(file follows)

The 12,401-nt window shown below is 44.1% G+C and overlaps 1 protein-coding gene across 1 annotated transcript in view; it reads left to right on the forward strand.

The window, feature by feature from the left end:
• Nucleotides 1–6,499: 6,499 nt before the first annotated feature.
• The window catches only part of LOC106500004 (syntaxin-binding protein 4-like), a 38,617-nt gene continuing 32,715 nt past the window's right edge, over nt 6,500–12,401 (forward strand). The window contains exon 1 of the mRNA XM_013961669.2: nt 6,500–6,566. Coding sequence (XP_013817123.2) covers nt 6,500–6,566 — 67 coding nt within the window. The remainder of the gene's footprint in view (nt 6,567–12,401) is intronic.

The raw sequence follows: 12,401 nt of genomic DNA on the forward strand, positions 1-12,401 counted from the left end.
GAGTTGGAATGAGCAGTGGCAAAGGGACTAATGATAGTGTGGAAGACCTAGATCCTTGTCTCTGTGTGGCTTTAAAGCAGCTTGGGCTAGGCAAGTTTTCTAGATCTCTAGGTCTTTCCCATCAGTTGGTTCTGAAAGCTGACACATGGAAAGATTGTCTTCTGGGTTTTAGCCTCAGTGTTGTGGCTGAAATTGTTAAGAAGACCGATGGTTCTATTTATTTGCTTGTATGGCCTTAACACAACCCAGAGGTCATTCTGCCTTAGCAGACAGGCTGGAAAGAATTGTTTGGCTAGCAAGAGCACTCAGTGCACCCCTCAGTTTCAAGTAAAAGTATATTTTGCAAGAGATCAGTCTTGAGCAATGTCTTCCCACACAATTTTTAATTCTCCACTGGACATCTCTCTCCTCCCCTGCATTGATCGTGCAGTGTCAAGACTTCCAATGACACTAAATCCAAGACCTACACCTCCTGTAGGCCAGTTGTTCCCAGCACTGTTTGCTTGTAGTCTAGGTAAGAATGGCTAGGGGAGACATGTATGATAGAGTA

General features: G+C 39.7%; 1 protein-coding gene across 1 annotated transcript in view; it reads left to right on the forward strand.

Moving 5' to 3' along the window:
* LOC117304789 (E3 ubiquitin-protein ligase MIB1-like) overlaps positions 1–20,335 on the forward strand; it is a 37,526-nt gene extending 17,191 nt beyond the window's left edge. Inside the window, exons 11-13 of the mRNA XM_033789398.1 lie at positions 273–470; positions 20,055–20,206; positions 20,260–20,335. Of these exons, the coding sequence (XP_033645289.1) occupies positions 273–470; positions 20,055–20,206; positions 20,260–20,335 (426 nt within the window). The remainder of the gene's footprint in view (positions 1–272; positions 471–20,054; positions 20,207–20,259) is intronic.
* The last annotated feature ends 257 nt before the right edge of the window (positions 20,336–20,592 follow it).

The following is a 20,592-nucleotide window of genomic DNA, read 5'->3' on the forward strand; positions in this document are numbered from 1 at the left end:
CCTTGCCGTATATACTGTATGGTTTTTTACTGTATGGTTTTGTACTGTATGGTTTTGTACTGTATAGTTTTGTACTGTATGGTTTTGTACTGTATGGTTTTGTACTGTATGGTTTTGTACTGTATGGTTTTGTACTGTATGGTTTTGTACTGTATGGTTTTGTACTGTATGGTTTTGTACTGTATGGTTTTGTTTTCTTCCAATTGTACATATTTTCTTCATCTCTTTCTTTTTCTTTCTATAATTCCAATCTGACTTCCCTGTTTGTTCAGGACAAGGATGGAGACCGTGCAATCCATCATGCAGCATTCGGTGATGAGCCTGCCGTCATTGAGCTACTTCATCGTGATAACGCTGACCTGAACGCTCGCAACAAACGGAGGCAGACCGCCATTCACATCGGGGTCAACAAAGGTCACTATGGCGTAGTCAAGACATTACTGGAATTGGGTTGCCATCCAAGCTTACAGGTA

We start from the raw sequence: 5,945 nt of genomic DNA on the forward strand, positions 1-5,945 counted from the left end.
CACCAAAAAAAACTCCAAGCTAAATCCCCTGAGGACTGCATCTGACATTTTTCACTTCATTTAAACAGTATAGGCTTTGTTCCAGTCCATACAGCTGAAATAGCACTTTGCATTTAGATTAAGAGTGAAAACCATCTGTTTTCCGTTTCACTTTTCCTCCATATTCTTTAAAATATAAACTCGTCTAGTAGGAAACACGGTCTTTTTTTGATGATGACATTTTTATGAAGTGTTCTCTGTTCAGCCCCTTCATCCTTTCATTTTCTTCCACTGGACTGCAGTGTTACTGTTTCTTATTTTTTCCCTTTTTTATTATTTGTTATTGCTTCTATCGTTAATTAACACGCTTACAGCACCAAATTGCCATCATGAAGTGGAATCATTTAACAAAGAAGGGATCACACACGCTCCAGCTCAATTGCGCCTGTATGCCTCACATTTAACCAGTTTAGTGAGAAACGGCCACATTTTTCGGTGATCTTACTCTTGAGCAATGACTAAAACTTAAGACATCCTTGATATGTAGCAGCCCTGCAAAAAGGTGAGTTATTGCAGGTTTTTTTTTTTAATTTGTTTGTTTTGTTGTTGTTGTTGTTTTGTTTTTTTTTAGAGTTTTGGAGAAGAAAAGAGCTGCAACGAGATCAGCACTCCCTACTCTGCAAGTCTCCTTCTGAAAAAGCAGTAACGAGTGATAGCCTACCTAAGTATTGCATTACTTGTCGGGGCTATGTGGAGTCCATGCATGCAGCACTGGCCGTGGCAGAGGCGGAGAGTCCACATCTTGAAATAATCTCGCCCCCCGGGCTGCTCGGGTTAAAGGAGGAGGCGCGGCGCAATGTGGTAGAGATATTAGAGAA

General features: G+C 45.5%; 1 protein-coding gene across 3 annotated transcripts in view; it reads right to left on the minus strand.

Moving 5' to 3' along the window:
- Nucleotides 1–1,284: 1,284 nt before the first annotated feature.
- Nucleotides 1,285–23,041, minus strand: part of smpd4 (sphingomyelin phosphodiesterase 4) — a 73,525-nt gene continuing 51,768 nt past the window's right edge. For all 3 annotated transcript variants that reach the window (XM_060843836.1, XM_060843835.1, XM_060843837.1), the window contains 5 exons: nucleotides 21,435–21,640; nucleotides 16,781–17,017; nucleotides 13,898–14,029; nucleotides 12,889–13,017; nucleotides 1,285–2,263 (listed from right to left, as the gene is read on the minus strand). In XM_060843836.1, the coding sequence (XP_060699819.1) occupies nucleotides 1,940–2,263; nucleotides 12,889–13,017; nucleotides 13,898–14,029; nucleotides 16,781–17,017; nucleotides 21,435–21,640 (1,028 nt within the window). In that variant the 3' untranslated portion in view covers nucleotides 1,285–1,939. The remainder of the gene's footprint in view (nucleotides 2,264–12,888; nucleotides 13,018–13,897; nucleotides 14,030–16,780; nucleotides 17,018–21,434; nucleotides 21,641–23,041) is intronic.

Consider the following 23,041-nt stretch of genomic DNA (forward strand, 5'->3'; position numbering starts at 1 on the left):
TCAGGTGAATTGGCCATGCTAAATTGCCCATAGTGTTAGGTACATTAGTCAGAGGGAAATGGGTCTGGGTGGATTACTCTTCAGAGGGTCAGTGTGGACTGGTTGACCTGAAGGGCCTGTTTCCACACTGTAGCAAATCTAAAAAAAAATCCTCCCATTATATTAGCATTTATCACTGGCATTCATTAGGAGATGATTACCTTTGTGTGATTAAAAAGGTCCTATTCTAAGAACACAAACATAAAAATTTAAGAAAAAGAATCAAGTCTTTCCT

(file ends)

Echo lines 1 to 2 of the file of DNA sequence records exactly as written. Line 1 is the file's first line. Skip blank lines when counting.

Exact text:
The 12,401-nt window shown below is 44.1% G+C and overlaps 1 protein-coding gene across 1 annotated transcript in view; it reads left to right on the forward strand.

The window, feature by feature from the left end: